Maryland seeks emissions cuts from a long list of out-of-state coal plants

The Maryland Department of the Environment on Nov. 16 filed a petition with federal regulators to require coal-fired power plants in five upwind states to reduce pollution that significantly affects the quality of the air that Marylanders breathe.

The petition, filed under Section 126 of the federal Clean Air Act, asks that the U.S. Environmental Protection Agency require 36 power plant units in the upwind states (Indiana, Kentucky, Ohio, Pennsylvania and West Virginia) to run their air pollution controls to reduce emissions. The petition includes data that ostensibly shows that these power plants have stopped running their pollution controls effectively. A requirement to run those controls throughout the summer “ozone season” is identical to what Maryland’s largest coal-fired power plants must do under regulations implemented last year by the Hogan Administration.

Research shows those 36 out-of-state power plant units emit pollution that contributes at times to poor air quality in Maryland, the petition states. Though Maryland has made dramatic progress on air quality in recent years, emissions from out-of-state sources could prevent Maryland from attaining and maintaining federal health-based air quality standards.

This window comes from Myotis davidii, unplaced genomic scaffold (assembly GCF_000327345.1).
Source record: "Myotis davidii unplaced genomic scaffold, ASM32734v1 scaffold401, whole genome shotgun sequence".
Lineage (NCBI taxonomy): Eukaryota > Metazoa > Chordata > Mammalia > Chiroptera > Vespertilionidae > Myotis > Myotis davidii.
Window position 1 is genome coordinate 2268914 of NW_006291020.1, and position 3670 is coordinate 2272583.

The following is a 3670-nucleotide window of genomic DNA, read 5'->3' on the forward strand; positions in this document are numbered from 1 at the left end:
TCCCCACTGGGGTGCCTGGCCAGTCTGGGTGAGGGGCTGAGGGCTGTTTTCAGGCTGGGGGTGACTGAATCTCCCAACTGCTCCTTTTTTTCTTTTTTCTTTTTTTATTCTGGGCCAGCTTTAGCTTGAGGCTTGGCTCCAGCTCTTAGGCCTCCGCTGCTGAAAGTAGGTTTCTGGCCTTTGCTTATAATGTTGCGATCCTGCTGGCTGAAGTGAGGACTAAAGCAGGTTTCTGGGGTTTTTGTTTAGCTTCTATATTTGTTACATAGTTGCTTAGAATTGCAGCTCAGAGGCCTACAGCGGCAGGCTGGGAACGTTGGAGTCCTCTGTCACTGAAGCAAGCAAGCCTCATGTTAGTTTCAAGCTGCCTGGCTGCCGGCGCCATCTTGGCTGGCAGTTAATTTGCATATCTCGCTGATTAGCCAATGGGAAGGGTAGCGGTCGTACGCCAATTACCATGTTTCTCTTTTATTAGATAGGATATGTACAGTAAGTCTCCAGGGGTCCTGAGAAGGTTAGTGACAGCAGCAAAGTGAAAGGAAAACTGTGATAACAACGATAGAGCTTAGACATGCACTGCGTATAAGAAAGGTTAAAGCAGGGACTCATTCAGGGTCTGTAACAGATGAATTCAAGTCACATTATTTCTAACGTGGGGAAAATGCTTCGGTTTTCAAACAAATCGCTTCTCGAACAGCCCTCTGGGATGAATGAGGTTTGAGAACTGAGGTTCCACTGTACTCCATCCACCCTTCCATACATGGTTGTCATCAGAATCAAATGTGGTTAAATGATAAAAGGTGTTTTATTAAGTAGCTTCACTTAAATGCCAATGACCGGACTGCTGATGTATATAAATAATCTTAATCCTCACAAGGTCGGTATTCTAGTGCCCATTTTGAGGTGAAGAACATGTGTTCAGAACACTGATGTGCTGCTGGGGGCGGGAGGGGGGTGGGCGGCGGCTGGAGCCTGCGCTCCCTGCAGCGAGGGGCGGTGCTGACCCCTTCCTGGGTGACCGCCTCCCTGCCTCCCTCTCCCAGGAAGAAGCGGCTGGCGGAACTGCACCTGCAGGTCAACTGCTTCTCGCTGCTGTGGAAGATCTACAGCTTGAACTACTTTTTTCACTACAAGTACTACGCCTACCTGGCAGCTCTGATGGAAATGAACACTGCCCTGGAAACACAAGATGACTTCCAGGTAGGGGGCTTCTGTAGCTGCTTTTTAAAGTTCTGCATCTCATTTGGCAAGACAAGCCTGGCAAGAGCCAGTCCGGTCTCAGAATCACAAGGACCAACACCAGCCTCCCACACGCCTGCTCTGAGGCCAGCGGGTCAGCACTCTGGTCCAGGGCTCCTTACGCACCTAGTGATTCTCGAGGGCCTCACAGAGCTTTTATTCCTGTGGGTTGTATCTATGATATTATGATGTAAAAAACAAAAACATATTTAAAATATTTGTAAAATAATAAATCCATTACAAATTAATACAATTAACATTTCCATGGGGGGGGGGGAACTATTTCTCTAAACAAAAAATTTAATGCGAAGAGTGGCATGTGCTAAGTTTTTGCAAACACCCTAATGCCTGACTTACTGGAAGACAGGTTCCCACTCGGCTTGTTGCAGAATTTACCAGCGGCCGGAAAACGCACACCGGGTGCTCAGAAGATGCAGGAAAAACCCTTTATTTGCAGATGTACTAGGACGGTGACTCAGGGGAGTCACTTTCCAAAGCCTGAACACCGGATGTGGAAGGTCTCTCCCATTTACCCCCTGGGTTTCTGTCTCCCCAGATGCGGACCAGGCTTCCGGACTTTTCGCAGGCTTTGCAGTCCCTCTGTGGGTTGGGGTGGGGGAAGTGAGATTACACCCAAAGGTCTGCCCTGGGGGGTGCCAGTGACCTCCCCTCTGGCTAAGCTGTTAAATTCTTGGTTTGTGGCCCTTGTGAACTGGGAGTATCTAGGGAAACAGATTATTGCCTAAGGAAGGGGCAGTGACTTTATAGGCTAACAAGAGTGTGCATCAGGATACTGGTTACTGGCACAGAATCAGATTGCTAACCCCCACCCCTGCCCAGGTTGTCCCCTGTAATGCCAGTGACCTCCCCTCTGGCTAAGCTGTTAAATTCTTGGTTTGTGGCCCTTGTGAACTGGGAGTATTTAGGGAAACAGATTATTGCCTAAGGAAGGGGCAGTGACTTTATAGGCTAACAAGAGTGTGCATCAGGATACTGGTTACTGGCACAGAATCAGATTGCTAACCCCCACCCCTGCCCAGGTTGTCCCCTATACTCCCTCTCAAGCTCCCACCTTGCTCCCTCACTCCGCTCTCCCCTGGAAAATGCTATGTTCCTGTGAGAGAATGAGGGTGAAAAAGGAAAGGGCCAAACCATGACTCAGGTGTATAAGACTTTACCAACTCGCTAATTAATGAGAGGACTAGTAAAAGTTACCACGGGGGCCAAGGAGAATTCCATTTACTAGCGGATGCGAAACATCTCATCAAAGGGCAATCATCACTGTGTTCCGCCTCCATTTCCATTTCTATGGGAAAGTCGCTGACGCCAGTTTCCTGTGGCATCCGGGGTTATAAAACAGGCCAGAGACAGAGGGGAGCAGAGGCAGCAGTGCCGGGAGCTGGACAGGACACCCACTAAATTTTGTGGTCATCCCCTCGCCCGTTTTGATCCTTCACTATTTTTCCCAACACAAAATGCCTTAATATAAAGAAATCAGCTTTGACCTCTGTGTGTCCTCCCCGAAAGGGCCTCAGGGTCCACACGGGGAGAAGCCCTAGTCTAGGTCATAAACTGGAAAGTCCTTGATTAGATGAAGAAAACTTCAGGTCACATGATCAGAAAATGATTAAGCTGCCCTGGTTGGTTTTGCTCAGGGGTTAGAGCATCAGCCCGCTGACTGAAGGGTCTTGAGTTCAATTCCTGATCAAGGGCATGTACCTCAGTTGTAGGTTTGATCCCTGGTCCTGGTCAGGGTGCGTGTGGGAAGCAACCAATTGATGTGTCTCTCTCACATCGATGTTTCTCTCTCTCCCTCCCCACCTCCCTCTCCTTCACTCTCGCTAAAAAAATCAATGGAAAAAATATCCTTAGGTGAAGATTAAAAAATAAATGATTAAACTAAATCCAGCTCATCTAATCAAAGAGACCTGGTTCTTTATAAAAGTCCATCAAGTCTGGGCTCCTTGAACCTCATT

“Maryland has been working with upwind states to reduce the smog that comes from their smokestacks and is breathed in by Marylanders, but we now need the EPA to step in,” said Maryland Secretary of the Environment Ben Grumbles. “We’re not asking for anything that we’re not already doing in Maryland. This common-sense approach – running the pollution controls that are already installed but are not always being used in out-of-state power plants – is the single biggest step we can take to protect our citizens’ lungs and health and level the regulatory playing field for our businesses.”

For the past three years, Maryland has been working in partnership with about 25 other eastern and Midwestern states to solve this problem. This State Collaborative on Ozone Transport (SCOOT) effort has focused on ensuring that large coal-fired plants that have purchased pollution controls run those controls when ozone is a problem. Under current laws, many power plants in upwind states can operate without the controls running and nonetheless comply with their long-term pollution limits.

Last year, environmental officials from SCOOT states asked power plants in their states to increase the use of their controls for nitrogen oxides (NOx), which help to form ozone. This voluntary approach did not work, Maryland said.

Other legal steps have been taken to reduce ozone transport. Maryland has also joined other states in petitioning EPA to add nine upwind states to the Ozone Transport Region. If added to the Ozone Transport Region, those states would be required to take additional steps to reduce air pollution that has been found to significantly affect downwind states.

Maryland has cut NOx output from its own plants